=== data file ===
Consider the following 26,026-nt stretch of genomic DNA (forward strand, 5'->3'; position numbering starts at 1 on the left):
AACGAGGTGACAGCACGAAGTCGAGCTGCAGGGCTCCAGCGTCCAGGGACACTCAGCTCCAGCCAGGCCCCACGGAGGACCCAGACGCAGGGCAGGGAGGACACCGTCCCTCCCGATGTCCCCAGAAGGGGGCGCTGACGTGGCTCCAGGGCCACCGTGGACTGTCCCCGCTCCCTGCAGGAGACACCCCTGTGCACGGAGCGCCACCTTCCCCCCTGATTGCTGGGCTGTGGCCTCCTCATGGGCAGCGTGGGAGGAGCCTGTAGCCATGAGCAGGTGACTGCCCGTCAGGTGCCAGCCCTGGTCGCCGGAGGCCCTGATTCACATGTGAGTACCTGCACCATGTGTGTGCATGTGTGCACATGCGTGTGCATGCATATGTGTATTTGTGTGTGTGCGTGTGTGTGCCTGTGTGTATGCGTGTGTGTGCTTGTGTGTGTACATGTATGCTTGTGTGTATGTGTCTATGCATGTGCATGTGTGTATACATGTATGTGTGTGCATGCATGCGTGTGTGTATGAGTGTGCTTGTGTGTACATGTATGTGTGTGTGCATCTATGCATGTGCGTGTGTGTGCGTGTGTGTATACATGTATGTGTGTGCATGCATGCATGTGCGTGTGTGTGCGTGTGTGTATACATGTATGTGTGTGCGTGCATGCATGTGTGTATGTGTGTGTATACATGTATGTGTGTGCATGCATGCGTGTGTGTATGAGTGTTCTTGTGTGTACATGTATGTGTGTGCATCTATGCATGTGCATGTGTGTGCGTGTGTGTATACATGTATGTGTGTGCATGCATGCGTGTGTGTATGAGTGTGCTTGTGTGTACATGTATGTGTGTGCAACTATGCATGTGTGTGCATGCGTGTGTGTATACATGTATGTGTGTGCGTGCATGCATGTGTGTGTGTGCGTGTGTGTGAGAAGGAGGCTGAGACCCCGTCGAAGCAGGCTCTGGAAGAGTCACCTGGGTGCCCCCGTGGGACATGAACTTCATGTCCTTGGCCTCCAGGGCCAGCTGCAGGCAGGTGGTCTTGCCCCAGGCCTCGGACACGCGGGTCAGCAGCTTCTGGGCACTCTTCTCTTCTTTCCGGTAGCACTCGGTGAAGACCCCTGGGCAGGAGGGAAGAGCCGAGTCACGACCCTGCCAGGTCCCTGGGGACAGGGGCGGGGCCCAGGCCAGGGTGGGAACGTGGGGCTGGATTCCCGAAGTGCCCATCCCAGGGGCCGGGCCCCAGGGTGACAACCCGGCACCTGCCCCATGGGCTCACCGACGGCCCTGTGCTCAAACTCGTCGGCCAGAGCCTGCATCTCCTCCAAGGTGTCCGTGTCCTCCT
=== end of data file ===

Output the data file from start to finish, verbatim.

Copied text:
Consider the following 26,026-nt stretch of genomic DNA (forward strand, 5'->3'; position numbering starts at 1 on the left):
AACGAGGTGACAGCACGAAGTCGAGCTGCAGGGCTCCAGCGTCCAGGGACACTCAGCTCCAGCCAGGCCCCACGGAGGACCCAGACGCAGGGCAGGGAGGACACCGTCCCTCCCGATGTCCCCAGAAGGGGGCGCTGACGTGGCTCCAGGGCCACCGTGGACTGTCCCCGCTCCCTGCAGGAGACACCCCTGTGCACGGAGCGCCACCTTCCCCCCTGATTGCTGGGCTGTGGCCTCCTCATGGGCAGCGTGGGAGGAGCCTGTAGCCATGAGCAGGTGACTGCCCGTCAGGTGCCAGCCCTGGTCGCCGGAGGCCCTGATTCACATGTGAGTACCTGCACCATGTGTGTGCATGTGTGCACATGCGTGTGCATGCATATGTGTATTTGTGTGTGTGCGTGTGTGTGCCTGTGTGTATGCGTGTGTGTGCTTGTGTGTGTACATGTATGCTTGTGTGTATGTGTCTATGCATGTGCATGTGTGTATACATGTATGTGTGTGCATGCATGCGTGTGTGTATGAGTGTGCTTGTGTGTACATGTATGTGTGTGTGCATCTATGCATGTGCGTGTGTGTGCGTGTGTGTATACATGTATGTGTGTGCATGCATGCATGTGCGTGTGTGTGCGTGTGTGTATACATGTATGTGTGTGCGTGCATGCATGTGTGTATGTGTGTGTATACATGTATGTGTGTGCATGCATGCGTGTGTGTATGAGTGTTCTTGTGTGTACATGTATGTGTGTGCATCTATGCATGTGCATGTGTGTGCGTGTGTGTATACATGTATGTGTGTGCATGCATGCGTGTGTGTATGAGTGTGCTTGTGTGTACATGTATGTGTGTGCAACTATGCATGTGTGTGCATGCGTGTGTGTATACATGTATGTGTGTGCGTGCATGCATGTGTGTGTGTGCGTGTGTGTGAGAAGGAGGCTGAGACCCCGTCGAAGCAGGCTCTGGAAGAGTCACCTGGGTGCCCCCGTGGGACATGAACTTCATGTCCTTGGCCTCCAGGGCCAGCTGCAGGCAGGTGGTCTTGCCCCAGGCCTCGGACACGCGGGTCAGCAGCTTCTGGGCACTCTTCTCTTCTTTCCGGTAGCACTCGGTGAAGACCCCTGGGCAGGAGGGAAGAGCCGAGTCACGACCCTGCCAGGTCCCTGGGGACAGGGGCGGGGCCCAGGCCAGGGTGGGAACGTGGGGCTGGATTCCCGAAGTGCCCATCCCAGGGGCCGGGCCCCAGGGTGACAACCCGGCACCTGCCCCATGGGCTCACCGACGGCCCTGTGCTCAAACTCGTCGGCCAGAGCCTGCATCTCCTCCAAGGTGTCCGTGTCCTCCT